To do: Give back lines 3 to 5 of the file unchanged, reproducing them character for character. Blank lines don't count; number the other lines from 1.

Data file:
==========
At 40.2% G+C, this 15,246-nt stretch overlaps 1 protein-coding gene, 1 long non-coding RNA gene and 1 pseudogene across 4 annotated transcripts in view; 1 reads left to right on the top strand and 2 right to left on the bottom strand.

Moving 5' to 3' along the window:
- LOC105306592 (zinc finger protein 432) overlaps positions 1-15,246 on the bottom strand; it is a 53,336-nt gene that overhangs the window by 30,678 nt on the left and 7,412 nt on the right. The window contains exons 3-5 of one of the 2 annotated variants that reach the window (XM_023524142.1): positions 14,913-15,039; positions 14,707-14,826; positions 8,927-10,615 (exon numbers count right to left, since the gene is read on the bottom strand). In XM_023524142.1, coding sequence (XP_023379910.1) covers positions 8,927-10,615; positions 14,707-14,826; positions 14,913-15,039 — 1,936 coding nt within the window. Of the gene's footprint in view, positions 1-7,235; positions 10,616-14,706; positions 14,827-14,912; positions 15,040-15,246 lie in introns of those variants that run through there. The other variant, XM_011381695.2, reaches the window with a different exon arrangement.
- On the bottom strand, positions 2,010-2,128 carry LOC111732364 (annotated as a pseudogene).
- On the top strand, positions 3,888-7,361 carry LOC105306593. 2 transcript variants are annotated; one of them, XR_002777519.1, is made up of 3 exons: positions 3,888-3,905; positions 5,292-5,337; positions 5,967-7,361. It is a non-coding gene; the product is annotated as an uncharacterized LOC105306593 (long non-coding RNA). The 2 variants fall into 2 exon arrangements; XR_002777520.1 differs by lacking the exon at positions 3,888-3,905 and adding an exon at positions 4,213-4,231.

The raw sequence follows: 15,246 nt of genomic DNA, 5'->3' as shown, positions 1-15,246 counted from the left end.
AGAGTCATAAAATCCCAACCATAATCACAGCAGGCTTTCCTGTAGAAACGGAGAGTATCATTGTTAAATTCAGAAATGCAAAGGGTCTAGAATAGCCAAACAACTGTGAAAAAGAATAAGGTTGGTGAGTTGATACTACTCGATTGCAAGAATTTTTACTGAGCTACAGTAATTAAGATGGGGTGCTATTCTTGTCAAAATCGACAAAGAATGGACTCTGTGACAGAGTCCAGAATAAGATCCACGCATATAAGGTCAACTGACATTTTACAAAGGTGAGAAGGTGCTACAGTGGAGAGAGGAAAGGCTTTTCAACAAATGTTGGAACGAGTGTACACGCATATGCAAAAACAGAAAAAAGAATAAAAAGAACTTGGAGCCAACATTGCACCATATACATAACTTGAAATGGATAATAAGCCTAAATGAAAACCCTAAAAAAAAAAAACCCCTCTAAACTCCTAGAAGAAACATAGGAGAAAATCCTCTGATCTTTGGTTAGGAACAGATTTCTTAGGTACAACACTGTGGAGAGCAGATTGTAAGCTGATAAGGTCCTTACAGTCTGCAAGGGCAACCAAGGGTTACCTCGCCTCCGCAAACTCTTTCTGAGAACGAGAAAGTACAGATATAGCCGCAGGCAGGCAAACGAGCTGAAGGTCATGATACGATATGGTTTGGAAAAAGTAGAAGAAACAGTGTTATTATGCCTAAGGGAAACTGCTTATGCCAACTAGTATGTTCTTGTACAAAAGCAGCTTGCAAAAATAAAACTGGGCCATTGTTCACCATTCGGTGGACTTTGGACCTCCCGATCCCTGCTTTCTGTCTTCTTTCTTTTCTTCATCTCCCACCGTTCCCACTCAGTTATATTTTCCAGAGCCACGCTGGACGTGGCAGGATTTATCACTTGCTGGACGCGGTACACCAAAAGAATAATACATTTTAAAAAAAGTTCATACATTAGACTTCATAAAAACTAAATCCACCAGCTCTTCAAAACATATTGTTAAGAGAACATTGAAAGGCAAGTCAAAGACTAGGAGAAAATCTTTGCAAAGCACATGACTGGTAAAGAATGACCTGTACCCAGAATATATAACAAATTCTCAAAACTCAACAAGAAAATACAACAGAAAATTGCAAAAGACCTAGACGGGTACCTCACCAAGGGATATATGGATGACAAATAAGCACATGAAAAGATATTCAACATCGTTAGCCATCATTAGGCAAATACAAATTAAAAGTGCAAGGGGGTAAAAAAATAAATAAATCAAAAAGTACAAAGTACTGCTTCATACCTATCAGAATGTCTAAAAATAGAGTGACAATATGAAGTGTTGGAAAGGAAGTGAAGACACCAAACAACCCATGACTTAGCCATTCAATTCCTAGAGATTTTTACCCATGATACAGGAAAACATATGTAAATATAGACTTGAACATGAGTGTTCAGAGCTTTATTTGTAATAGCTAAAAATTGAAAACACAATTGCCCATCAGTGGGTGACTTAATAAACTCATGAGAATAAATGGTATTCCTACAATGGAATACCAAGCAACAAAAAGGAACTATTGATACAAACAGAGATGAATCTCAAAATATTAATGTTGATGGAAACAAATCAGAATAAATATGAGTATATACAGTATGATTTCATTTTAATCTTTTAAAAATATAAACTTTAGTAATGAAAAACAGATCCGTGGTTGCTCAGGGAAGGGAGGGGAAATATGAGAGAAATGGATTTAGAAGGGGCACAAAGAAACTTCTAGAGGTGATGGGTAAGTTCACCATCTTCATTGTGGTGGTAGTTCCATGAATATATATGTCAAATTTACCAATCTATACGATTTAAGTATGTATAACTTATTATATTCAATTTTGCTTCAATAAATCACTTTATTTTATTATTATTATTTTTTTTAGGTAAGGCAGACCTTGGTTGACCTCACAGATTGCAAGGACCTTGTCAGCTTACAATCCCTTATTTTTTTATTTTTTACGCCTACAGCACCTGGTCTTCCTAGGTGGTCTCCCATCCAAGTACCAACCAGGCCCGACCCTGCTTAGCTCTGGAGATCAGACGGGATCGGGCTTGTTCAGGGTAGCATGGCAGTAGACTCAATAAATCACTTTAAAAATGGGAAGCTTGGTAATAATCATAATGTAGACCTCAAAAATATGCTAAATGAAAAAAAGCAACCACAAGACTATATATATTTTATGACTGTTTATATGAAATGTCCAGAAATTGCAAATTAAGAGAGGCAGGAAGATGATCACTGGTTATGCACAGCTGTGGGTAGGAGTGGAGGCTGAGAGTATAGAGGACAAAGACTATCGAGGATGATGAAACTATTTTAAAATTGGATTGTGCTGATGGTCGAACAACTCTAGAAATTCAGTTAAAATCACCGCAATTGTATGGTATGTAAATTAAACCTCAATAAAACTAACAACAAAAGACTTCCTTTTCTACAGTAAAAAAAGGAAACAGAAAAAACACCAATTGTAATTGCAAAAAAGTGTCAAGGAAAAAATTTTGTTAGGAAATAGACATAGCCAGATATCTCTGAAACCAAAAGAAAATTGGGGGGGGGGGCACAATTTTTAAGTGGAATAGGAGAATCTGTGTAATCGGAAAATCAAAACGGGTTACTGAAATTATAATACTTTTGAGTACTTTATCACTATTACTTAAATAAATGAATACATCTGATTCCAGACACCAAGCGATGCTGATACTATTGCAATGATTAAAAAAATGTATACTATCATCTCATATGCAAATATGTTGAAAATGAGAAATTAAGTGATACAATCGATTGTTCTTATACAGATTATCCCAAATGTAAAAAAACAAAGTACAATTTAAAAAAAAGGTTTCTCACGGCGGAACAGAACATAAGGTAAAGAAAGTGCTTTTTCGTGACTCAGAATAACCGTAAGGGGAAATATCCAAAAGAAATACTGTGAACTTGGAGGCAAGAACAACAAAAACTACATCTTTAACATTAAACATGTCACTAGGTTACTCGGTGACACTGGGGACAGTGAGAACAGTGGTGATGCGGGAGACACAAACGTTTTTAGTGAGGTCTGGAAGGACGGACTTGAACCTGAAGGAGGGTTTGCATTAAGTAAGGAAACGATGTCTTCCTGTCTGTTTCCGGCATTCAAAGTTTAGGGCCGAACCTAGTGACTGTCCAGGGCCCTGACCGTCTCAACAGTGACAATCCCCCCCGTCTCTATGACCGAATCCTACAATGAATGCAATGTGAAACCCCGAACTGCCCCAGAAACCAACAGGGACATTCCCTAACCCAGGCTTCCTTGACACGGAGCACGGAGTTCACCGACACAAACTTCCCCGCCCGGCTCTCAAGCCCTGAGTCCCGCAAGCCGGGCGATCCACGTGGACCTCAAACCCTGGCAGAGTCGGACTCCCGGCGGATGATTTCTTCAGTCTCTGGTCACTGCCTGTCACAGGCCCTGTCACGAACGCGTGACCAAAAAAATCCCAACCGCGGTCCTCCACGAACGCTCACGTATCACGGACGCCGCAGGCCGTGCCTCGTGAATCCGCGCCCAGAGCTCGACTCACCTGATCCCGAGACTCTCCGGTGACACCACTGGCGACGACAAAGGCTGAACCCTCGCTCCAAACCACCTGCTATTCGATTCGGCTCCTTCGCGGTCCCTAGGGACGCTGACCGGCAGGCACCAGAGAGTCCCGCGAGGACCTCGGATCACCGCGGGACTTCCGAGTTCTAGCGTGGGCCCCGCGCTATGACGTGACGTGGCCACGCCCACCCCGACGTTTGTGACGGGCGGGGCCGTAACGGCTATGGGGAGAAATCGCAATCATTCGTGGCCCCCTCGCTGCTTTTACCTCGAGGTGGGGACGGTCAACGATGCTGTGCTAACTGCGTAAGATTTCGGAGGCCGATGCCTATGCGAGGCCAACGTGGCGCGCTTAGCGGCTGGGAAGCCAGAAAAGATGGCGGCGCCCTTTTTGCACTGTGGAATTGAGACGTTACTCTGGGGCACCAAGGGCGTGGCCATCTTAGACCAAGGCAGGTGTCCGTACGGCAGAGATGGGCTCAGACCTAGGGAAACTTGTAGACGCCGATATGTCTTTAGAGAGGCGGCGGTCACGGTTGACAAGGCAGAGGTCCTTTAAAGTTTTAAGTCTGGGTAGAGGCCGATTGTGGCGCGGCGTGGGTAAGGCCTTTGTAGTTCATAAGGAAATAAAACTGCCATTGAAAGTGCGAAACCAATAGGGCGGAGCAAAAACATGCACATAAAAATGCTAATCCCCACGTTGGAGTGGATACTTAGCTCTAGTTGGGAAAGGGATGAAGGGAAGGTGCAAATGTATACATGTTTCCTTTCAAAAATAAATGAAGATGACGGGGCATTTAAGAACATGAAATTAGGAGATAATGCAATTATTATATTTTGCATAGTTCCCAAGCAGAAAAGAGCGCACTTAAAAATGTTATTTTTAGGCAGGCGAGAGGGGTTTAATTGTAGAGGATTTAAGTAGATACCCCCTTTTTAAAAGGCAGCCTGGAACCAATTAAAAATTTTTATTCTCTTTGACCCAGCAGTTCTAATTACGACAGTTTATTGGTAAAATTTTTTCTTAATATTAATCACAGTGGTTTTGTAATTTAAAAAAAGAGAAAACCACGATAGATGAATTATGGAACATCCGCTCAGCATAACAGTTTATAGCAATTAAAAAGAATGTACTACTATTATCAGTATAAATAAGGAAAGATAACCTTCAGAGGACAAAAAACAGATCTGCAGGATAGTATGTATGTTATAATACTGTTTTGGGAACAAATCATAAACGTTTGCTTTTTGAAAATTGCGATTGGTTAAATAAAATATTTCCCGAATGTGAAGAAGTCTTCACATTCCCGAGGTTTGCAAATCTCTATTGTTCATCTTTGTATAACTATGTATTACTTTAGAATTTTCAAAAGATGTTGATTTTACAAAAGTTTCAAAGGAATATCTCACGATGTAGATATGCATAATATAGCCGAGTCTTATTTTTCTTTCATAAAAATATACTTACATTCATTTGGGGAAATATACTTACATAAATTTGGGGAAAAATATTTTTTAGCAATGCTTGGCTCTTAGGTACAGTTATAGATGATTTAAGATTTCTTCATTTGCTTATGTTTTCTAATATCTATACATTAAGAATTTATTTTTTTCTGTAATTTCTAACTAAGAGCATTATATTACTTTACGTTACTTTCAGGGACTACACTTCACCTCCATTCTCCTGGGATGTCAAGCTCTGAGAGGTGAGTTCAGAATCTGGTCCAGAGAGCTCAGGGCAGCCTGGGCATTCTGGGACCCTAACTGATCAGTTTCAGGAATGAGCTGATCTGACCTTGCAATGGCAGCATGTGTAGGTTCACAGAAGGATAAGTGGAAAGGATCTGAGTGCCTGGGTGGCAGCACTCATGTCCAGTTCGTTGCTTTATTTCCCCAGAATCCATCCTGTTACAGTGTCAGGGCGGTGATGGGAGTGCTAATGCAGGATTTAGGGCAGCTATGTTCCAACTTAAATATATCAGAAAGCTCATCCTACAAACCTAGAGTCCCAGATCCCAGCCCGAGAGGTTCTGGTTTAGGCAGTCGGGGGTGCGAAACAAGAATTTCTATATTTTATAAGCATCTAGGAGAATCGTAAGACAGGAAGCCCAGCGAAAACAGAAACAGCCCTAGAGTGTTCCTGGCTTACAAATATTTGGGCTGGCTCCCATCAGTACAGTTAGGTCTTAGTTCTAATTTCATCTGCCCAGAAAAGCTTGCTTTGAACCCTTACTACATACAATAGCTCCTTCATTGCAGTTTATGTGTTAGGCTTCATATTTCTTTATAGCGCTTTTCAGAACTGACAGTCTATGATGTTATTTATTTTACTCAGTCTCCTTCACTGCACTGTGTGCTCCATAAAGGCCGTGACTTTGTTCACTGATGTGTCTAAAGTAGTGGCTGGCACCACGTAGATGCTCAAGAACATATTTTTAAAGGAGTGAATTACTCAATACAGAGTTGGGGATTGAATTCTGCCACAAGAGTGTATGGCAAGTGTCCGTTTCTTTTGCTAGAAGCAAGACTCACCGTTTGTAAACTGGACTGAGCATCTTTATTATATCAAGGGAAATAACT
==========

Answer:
- LOC105306592 (zinc finger protein 432) overlaps positions 1-15,246 on the bottom strand; it is a 53,336-nt gene that overhangs the window by 30,678 nt on the left and 7,412 nt on the right. The window contains exons 3-5 of one of the 2 annotated variants that reach the window (XM_023524142.1): positions 14,913-15,039; positions 14,707-14,826; positions 8,927-10,615 (exon numbers count right to left, since the gene is read on the bottom strand). In XM_023524142.1, coding sequence (XP_023379910.1) covers positions 8,927-10,615; positions 14,707-14,826; positions 14,913-15,039 — 1,936 coding nt within the window. Of the gene's footprint in view, positions 1-7,235; positions 10,616-14,706; positions 14,827-14,912; positions 15,040-15,246 lie in introns of those variants that run through there. The other variant, XM_011381695.2, reaches the window with a different exon arrangement.
- On the bottom strand, positions 2,010-2,128 carry LOC111732364 (annotated as a pseudogene).
- On the top strand, positions 3,888-7,361 carry LOC105306593. 2 transcript variants are annotated; one of them, XR_002777519.1, is made up of 3 exons: positions 3,888-3,905; positions 5,292-5,337; positions 5,967-7,361. It is a non-coding gene; the product is annotated as an uncharacterized LOC105306593 (long non-coding RNA). The 2 variants fall into 2 exon arrangements; XR_002777520.1 differs by lacking the exon at positions 3,888-3,905 and adding an exon at positions 4,213-4,231.